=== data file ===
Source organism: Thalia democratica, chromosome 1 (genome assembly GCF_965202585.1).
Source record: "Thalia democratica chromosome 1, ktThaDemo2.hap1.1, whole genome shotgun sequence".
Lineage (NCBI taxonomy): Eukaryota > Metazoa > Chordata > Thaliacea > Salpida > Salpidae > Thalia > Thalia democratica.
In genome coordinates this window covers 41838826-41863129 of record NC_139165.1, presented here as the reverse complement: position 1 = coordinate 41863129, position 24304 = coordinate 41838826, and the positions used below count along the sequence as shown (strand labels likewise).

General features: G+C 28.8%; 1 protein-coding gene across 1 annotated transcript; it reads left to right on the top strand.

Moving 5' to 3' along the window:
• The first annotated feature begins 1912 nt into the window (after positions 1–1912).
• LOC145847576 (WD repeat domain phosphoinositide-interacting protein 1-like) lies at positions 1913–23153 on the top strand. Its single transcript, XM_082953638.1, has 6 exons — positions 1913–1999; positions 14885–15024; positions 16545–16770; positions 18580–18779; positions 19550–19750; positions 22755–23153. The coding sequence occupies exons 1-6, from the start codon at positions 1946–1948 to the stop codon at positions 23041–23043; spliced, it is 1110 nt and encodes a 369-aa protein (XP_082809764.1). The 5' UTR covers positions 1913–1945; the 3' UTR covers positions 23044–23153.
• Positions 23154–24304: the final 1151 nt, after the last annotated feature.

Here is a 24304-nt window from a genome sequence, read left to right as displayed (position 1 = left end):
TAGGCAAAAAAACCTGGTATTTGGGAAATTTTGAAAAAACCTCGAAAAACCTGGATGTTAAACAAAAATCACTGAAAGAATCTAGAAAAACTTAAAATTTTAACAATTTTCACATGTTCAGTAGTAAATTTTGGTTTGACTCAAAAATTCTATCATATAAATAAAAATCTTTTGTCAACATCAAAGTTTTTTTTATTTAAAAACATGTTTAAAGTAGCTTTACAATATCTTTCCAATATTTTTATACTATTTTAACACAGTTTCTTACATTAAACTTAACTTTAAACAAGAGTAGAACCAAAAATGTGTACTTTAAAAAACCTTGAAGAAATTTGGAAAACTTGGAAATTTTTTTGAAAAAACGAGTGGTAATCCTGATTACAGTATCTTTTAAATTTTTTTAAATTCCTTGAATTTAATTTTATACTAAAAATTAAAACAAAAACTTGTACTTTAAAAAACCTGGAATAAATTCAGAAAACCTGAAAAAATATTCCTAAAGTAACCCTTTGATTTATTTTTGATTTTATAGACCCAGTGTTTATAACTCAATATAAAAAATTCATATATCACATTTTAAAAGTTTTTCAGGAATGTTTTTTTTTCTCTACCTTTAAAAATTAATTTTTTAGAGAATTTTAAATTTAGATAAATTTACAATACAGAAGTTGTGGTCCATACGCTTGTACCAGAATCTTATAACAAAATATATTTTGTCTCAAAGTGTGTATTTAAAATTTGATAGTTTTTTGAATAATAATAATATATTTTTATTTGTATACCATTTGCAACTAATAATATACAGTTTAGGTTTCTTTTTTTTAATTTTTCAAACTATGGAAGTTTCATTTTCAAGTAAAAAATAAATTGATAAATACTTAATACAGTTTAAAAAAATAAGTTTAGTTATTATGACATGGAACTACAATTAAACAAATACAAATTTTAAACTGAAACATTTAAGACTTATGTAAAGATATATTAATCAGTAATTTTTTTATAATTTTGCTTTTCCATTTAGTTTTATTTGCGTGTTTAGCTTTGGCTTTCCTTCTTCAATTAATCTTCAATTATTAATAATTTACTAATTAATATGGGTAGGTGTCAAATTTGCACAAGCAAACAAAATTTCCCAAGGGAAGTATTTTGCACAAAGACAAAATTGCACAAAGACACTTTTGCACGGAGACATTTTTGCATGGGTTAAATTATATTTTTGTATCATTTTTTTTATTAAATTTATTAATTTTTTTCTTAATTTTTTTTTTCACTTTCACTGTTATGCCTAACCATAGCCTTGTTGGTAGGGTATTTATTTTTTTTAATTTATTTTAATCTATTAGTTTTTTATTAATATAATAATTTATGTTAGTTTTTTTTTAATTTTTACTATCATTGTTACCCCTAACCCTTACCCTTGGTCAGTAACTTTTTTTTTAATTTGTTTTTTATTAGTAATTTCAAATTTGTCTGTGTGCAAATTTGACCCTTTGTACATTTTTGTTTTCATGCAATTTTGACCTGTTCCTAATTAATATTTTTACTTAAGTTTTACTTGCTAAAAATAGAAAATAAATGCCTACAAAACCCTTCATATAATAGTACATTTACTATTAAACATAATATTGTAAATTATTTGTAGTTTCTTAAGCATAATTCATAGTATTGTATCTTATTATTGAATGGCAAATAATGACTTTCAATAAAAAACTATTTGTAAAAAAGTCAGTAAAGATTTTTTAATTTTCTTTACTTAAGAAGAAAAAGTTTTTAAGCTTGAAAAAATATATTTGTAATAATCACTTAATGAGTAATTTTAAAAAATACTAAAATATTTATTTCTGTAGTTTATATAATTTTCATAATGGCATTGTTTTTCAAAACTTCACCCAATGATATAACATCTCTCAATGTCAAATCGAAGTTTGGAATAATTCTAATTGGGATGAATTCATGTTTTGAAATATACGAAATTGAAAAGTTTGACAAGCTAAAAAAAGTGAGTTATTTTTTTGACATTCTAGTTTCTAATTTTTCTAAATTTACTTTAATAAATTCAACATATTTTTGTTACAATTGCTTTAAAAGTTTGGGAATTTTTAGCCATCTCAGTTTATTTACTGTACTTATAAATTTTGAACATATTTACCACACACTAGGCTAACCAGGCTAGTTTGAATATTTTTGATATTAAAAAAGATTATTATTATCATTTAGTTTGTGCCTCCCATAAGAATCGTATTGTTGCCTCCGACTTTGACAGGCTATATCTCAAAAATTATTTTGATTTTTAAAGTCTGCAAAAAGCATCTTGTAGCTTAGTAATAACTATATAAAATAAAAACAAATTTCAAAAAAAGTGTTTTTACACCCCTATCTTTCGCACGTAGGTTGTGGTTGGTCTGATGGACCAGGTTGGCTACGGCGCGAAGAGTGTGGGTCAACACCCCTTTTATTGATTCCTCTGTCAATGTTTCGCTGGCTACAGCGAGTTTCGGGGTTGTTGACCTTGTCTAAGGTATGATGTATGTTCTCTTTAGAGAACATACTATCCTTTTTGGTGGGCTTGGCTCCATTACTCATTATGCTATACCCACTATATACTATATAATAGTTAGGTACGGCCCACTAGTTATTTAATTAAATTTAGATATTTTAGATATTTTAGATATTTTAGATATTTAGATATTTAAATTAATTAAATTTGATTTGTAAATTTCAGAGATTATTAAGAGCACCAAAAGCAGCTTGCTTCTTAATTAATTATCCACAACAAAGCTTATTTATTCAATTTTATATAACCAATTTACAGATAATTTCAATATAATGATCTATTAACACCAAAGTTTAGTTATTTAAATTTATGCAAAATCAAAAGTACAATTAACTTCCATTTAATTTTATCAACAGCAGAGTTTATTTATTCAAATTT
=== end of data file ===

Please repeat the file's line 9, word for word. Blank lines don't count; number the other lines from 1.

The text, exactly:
• Positions 23154–24304: the final 1151 nt, after the last annotated feature.